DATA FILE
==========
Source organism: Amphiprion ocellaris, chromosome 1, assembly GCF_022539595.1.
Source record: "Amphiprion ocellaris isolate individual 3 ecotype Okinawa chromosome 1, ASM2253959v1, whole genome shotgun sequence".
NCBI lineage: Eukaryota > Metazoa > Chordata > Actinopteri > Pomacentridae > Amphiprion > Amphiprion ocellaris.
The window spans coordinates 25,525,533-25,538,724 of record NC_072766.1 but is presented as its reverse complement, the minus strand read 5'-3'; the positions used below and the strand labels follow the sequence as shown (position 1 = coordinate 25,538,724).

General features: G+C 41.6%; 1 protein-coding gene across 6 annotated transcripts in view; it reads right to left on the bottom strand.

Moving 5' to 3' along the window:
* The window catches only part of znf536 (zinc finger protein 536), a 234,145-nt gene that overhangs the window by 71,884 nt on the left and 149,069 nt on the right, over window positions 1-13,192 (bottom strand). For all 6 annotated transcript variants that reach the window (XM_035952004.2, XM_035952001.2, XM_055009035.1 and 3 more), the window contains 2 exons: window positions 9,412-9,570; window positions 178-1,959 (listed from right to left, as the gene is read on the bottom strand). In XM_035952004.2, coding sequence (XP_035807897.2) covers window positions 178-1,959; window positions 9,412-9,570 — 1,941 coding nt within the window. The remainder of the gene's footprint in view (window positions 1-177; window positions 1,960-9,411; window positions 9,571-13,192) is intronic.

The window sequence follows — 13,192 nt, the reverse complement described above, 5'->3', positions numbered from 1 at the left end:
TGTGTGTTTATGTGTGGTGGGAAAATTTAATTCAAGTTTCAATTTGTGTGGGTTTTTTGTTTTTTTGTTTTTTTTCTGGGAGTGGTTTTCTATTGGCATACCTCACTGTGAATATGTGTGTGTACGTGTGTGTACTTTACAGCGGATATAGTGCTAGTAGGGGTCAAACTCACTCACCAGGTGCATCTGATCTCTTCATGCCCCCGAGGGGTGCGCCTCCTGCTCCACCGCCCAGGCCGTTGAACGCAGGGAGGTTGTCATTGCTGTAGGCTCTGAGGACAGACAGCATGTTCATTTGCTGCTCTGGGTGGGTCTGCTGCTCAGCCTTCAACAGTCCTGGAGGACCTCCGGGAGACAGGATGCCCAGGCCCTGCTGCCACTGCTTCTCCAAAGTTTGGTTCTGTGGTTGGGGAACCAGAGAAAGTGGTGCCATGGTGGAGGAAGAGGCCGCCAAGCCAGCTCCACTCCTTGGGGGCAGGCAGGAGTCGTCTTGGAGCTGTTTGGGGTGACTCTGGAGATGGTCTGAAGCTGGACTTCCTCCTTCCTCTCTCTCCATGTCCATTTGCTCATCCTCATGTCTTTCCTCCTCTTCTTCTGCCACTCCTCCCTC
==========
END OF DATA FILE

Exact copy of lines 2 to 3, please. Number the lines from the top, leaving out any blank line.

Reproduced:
Source record: "Amphiprion ocellaris isolate individual 3 ecotype Okinawa chromosome 1, ASM2253959v1, whole genome shotgun sequence".
NCBI lineage: Eukaryota > Metazoa > Chordata > Actinopteri > Pomacentridae > Amphiprion > Amphiprion ocellaris.